Gail Parrish wrote LEAVINGS after discovering records showing some of her African-American ancestors were fathered by white slaveholders. In one of the documents a slaveholder bequeaths Parrish’s third-great grandmother, Maria, to his daughter. The enslaved Maria ends up working in the home of the daughter’s brother-in-law, who impregnates the girl when she is fifteen. “Finding that will and uncovering Maria’s story brought up so many powerful emotions in me,” said Parrish. “Maria was so young, forced to live hundreds of miles from her family, most likely made to work from morning until night in a home where she was unable to defend herself from the advances of the white owner who considered her nothing more than property. And Maria’s story was not unusual.”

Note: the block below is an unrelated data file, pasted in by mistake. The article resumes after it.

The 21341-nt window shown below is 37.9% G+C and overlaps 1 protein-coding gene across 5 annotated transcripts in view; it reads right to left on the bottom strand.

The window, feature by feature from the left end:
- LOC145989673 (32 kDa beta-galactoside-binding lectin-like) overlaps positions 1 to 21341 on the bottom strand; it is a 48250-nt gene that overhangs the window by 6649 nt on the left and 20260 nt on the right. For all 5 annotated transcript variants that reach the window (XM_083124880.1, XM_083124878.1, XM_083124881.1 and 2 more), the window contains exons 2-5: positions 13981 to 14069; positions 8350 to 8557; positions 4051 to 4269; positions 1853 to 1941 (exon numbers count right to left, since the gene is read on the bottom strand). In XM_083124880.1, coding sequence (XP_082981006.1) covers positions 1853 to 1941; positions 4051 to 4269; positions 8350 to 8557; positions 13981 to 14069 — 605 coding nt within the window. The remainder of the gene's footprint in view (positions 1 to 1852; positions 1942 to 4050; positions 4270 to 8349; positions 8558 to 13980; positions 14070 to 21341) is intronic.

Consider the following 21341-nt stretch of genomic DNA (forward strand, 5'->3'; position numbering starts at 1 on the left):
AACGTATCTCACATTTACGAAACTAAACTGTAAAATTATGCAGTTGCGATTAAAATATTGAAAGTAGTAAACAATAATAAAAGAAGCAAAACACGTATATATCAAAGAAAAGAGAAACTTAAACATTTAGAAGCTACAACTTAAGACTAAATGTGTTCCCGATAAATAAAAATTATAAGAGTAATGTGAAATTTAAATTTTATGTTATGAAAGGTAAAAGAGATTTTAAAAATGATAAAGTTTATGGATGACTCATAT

LEAVINGS explores how a history of trauma has impacted generations of African-Americans. For many years older Black family members have carried the weight of painful legacies of slavery and Jim Crow within themselves, often unable to speak about events, even to family members. These traumatic but often unacknowledged events have been like ghosts hovering over and impacting generations of Black lives — lives that nevertheless have thrived, blossomed and contributed immeasurably to society, despite the pain. Today, the Black Lives Matter movement is bringing greater awareness to the unresolved racial issues that exist in our country.
Learn more at petheatre.com.